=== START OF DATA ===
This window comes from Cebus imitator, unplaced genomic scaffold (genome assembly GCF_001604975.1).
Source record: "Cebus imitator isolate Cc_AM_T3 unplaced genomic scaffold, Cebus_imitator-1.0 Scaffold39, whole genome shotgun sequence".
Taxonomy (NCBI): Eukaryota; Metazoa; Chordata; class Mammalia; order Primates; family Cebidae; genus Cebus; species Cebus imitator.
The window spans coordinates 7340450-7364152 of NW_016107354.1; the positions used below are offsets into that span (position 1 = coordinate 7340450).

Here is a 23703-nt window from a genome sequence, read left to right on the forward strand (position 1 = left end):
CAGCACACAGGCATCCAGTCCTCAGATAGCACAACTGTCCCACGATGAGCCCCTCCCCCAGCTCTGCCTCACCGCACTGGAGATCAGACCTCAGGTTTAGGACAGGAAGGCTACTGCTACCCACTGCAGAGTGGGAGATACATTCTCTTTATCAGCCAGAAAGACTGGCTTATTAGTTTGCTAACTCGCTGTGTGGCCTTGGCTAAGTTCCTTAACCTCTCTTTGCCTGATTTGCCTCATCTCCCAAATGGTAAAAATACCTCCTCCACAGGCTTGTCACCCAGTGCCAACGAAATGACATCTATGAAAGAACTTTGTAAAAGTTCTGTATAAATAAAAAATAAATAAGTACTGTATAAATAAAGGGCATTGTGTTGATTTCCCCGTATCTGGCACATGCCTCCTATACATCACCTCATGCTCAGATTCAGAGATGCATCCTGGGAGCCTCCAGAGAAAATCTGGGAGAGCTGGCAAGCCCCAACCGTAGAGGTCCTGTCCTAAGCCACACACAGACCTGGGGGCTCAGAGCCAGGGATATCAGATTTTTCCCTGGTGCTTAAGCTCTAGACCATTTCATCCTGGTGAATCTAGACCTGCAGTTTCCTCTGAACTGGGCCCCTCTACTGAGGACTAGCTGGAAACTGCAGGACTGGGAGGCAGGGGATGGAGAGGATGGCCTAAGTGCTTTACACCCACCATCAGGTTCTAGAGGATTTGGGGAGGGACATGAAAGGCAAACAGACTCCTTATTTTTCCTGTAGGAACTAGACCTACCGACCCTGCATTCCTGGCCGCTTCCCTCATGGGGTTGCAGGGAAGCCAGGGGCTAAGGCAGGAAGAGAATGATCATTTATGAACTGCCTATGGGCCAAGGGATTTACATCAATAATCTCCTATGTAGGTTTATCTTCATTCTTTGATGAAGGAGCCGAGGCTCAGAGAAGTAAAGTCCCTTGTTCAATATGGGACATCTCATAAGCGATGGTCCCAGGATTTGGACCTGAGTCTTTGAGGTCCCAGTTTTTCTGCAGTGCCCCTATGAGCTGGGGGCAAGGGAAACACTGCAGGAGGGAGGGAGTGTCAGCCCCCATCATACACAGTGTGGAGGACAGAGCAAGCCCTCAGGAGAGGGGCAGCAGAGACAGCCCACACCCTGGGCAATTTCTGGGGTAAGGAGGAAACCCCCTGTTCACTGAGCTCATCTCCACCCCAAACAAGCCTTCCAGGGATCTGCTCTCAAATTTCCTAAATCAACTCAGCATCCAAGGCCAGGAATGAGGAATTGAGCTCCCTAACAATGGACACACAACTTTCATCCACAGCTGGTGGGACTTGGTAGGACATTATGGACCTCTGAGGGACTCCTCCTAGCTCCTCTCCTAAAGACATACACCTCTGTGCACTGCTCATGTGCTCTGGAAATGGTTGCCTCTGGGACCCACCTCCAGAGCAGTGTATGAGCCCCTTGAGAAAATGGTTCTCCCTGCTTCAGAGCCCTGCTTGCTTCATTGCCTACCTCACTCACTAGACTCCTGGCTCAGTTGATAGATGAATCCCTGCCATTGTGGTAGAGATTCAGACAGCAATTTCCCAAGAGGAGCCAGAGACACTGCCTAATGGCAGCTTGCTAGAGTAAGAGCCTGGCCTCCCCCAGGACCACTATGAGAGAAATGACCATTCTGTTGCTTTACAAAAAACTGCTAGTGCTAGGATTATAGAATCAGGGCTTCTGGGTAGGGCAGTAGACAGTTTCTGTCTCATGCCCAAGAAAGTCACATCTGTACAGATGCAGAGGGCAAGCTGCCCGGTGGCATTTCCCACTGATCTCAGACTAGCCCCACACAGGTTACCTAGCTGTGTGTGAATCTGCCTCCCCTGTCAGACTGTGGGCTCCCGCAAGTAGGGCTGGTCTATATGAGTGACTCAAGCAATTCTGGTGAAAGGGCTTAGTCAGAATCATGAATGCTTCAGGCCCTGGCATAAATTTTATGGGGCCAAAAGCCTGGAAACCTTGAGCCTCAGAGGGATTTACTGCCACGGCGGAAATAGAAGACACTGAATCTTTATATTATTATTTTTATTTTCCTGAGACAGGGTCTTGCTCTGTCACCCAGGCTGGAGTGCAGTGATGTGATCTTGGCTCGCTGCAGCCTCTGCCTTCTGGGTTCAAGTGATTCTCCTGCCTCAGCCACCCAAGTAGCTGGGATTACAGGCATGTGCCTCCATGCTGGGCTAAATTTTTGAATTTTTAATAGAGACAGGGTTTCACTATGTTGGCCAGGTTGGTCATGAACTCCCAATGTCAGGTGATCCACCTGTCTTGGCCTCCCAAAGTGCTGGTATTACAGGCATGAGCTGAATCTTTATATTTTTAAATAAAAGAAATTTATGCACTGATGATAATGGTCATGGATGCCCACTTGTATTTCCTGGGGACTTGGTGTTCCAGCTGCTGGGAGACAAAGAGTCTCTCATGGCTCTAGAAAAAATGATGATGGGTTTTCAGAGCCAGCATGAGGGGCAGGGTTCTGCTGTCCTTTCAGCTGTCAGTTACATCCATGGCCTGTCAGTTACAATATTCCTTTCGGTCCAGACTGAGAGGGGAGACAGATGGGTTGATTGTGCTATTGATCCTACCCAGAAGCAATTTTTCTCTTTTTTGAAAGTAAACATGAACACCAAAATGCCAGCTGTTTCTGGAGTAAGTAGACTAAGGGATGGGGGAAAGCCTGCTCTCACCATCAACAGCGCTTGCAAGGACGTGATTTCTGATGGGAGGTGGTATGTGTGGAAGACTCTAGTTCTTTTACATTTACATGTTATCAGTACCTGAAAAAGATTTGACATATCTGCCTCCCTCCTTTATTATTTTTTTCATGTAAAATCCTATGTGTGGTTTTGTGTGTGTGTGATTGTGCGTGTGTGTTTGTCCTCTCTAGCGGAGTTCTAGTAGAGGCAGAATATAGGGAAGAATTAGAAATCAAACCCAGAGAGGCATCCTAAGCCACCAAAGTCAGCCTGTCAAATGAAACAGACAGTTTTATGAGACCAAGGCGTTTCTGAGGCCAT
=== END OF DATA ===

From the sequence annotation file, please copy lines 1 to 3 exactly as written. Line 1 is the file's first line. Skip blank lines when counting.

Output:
This window comes from Cebus imitator, unplaced genomic scaffold (genome assembly GCF_001604975.1).
Source record: "Cebus imitator isolate Cc_AM_T3 unplaced genomic scaffold, Cebus_imitator-1.0 Scaffold39, whole genome shotgun sequence".
Taxonomy (NCBI): Eukaryota; Metazoa; Chordata; class Mammalia; order Primates; family Cebidae; genus Cebus; species Cebus imitator.